BUCHAREST – Seeing the day that her life changed forever played out on a big screen was an emotional moment for Tedy Ursuleanu.
“I watched the film for the first time in this cinema," the 34-year-old told The Associated Press in an interview at Bucharest’s Elvire Popesco cinema. "The fire scenes at the beginning of the film when the pillar next to the stage starts burning — I felt the same intensity from the night I was there. I had to go outside for a few minutes to take a breather.”
The Romanian movie “Collective” is nominated for two Oscars — best foreign film and best documentary feature. It follows a team of investigative journalists searching for the truth in the wake of the Oct. 30, 2015, fire at the Colectiv nightclub in Bucharest. It killed 65 people — 27 on the night, the others in the months that followed, including a suicide victim more than 18 months later. It left Ursuleanu with severe burns and her recovery has taken years.
The fire was the result of an on-stage pyrotechnics show gone wrong, but the journalists were not looking into the causes of the blaze. Instead, they were looking at Romania's health care system, and what they revealed was decades of deep-rooted corruption, a heavily politicized system scarily lacking in care.
For instance, they discovered that for a decade watered-down disinfectants had been knowingly sold to around 350 state hospitals.
A doctor in the aftermath of the fire described the situation as a “biological bomb,” and while health officials said that burn patients were receiving care on a par with what they would receive in Germany, burns victims were dying of infections in bacteria-riddled hospitals.
“I was shocked, honestly I was shocked. I couldn’t believe the level of corruption in our health care system,” said Ursuleanu.
Although she survived, her recovery was far from straightforward.
“My life changed a lot after the fire, especially the first three years. I had loads of operations, most of them on my arms, but also on my face and my throat”
“I’ve practically had to learn over the last five years how to use my arms independently, to take care of myself — loads of things changed.”
The gripping but hard-to-watch film has won a host of awards since its release in 2019. If it wins an Oscar, it will be the first Romanian film in history to do so. “The fact that a film that is not a crowd-pleaser got two nominations is a pleasant surprise,” the film's director, Alexander Nanau, told The Associated Press.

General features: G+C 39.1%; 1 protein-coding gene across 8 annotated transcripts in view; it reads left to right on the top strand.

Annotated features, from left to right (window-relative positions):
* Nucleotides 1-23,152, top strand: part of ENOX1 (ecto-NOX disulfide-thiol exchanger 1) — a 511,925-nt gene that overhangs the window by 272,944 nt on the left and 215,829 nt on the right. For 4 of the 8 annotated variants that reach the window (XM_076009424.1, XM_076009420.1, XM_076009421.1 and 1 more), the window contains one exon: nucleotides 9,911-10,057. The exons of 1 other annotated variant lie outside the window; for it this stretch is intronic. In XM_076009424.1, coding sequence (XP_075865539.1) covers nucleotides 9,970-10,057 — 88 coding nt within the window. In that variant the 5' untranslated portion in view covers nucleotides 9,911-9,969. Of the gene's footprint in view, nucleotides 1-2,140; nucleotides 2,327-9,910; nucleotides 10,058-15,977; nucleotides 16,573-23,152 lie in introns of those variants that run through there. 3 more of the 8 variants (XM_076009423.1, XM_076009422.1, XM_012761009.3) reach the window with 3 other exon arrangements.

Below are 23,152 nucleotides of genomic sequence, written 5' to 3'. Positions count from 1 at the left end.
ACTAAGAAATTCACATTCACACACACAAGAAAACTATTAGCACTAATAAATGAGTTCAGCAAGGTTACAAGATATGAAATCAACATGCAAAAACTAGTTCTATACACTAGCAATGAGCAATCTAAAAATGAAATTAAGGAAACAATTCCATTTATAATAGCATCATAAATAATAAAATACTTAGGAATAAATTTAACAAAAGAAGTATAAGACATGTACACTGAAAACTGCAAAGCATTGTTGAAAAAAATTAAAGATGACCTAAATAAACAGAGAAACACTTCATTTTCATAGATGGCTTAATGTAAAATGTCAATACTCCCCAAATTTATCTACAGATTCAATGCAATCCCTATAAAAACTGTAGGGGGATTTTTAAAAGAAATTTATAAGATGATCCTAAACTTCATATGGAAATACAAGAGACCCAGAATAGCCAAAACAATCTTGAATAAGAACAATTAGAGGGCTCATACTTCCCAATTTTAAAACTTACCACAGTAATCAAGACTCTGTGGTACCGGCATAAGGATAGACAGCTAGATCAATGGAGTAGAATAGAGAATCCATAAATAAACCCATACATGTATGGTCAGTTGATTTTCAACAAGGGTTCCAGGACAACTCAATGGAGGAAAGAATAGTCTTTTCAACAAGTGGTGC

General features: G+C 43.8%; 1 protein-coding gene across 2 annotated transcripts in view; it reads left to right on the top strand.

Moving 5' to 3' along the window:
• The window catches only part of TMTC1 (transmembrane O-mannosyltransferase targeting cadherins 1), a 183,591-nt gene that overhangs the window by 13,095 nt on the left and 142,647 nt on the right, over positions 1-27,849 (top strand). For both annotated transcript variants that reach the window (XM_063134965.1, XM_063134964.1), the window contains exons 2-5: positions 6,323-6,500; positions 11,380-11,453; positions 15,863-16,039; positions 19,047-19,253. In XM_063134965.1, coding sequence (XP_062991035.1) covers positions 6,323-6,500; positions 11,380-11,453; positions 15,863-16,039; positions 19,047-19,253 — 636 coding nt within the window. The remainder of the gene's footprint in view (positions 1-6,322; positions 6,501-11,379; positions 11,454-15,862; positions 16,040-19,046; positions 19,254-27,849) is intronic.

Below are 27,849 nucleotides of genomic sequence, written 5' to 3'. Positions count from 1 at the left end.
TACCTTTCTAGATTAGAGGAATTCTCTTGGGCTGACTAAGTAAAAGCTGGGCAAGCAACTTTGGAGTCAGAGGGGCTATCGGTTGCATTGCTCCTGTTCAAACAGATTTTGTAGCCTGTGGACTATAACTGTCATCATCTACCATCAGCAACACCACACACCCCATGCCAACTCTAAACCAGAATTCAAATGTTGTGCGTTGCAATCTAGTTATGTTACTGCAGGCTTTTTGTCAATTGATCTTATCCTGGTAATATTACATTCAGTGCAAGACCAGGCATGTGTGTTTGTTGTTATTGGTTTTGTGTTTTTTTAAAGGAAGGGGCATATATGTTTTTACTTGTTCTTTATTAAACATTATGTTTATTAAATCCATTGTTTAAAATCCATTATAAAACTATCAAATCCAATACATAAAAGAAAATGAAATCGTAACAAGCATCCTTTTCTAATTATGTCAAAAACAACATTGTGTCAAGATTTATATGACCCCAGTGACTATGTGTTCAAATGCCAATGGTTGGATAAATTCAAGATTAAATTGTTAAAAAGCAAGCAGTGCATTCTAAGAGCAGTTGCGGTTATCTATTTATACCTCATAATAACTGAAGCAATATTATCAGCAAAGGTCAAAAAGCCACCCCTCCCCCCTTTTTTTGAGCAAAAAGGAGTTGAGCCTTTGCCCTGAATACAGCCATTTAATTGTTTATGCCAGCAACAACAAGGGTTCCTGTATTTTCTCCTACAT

"It responds to a deep-seated fear that many people have had since 2016 when so many populists took over and started to dismantle institutions, that democracies aren’t safe anymore — that the power structures are so sick that everybody can become a victim,” the 41-year-old said.
Nanau also recalled the screening of his film for the fire survivors and their families, including Ursuleanu. “It was the toughest screening I ever had with a film because their reception was the most important — we felt the film was a tribute to them."
Almost six years have passed since the fire, which toppled the government following huge street protests where demonstrators chanted “Corruption Kills.” Although 13 people have been sentenced in criminal cases, including the nightclub owners, fire safety inspectors, and an incumbent Bucharest mayor — appeals are still being heard so no one is yet serving a sentence.
This week, a tribunal at Bucharest's Court of Appeal proposed to reduce the charges against six people sentenced over the disaster.
“None of the victims has received any compensation from the Romanian state for what it did to them ... the fact that their lives were destroyed by corruption and state institutions. The doctors, the minister of health at the time, and the health care officials at the top of that manipulation should face trials," Nanau said.
Decades of systemic corruption and widespread apathy in Romania's health care system created many difficult-to-watch scenes in “Collective.” In one case, video footage provided by a whistleblower revealed maggots crawling over a burn victim's open wound.
Catalin Tolontan, the protagonist who heads the journalistic investigation at the heart of the film, cuts a philosophical figure. “I believe the discussion is not about the press, it’s about the citizens together with the press … holding the leaders to account. As the historian Timothy Snyder said: ‘To abandon facts is to abandon freedom,’” he said.
The international success of the movie, he says, can in some cases provide comfort for those who lost loved ones to the fire . He quotes a victim's father who told the journalist: “Justice has been served for my 18-year-old son because the film has reached such a wide audience."
Tolontan also pointed out that the large majority of whistleblowers — which only grew after his investigation, and after the movie's release — were women.
“In most Eastern European societies, women are the ones who preoccupy themselves with health care in the families — they are on the front line with corruption, incompetence, and the disorganization in hospitals — they are the first ones that suffer and that’s why they were the first ones to talk."
“Collective” has reverberated globally since its release, with Barack Obama including it on his list of best films of 2020, and on Thursday the whistleblower Edward Snowden urged people on social media to “watch this film.”
Ursuleanu says she will stay up late to watch the Oscar awards ceremony, and that she hopes the film can lead to “some positive changes in society and that ‘Collective’ won’t be a subject that people easily forget.”
But ultimately, she hopes that "justice will take place in the court room.”